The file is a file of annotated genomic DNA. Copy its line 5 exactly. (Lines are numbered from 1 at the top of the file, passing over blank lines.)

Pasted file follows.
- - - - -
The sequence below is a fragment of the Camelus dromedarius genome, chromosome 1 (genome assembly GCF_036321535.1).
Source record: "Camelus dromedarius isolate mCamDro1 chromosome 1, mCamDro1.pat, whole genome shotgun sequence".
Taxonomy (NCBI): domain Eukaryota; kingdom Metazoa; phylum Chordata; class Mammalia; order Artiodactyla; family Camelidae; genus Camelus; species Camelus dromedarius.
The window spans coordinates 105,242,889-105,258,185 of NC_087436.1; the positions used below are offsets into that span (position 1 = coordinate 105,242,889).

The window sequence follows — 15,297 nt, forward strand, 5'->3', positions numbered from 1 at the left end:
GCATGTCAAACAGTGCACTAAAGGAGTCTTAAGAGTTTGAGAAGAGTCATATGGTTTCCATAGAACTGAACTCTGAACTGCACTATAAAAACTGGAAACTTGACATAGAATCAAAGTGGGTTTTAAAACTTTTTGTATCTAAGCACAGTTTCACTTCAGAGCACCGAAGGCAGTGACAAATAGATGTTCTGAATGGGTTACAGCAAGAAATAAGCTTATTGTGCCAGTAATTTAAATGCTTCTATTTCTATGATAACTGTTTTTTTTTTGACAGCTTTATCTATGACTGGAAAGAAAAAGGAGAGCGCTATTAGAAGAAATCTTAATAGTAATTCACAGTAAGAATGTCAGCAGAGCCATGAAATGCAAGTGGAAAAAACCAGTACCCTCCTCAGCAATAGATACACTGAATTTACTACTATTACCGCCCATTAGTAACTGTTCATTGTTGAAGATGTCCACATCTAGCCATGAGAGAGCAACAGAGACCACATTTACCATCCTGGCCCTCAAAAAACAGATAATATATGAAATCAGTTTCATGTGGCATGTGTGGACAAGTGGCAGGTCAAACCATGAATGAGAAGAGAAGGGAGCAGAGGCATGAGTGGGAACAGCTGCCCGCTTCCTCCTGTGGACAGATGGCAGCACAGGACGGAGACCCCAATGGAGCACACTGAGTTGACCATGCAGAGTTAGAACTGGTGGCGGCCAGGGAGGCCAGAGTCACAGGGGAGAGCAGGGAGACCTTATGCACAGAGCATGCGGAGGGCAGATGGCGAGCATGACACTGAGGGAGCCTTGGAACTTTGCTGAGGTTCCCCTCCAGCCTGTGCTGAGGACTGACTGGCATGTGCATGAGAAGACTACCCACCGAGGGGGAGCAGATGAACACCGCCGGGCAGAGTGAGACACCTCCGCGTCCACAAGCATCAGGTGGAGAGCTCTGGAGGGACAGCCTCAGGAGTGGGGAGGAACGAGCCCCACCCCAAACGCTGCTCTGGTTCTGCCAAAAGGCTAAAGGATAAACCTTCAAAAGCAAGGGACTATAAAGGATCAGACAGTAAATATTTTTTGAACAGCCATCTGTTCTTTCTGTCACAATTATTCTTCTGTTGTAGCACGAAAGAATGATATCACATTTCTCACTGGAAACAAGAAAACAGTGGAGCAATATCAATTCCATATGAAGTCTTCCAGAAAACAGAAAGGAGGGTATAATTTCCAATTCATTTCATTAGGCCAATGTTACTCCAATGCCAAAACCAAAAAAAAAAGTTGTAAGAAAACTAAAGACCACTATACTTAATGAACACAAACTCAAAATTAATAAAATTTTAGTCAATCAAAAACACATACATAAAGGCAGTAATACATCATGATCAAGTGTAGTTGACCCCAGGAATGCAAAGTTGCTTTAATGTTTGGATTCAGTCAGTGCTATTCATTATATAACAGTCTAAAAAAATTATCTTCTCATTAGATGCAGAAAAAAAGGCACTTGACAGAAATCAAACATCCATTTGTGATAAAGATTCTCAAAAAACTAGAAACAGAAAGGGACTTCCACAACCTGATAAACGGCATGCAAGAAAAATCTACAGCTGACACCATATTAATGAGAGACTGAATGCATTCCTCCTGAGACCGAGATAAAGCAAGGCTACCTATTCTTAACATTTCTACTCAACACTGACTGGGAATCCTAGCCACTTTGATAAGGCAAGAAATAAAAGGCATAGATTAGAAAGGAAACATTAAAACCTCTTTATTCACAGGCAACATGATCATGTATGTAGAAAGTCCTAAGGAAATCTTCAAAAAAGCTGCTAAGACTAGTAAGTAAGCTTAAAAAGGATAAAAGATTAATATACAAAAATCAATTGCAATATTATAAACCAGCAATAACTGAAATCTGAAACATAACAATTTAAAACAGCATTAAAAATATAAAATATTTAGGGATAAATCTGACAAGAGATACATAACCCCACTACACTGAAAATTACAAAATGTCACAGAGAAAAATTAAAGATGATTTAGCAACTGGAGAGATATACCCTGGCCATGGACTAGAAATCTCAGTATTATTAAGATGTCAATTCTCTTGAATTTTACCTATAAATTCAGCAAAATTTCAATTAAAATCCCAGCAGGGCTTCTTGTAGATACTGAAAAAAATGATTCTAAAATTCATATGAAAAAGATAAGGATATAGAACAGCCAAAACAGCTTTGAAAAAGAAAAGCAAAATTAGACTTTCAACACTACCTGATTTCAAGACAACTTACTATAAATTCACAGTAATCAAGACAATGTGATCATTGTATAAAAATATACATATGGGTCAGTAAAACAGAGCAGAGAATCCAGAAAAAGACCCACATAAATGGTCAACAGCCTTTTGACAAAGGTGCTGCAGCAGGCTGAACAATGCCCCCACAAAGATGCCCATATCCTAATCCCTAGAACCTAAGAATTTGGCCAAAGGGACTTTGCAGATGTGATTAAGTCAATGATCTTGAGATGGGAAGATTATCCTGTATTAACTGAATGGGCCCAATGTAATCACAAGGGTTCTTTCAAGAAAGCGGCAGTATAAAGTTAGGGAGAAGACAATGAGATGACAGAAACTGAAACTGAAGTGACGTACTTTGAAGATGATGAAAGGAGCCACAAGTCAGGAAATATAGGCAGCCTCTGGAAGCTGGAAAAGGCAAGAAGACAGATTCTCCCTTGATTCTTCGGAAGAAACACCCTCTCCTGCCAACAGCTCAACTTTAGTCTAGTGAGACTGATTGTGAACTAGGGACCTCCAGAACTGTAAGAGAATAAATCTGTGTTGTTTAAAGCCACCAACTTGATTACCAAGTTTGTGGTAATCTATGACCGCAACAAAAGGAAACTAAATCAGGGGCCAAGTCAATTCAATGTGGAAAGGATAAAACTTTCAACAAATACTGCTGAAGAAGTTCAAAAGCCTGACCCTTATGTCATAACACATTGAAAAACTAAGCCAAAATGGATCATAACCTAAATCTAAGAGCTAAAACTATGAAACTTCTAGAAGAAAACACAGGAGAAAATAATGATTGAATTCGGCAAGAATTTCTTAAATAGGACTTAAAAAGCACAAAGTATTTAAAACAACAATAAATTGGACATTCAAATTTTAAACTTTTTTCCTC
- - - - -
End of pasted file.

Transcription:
The window sequence follows — 15,297 nt, forward strand, 5'->3', positions numbered from 1 at the left end: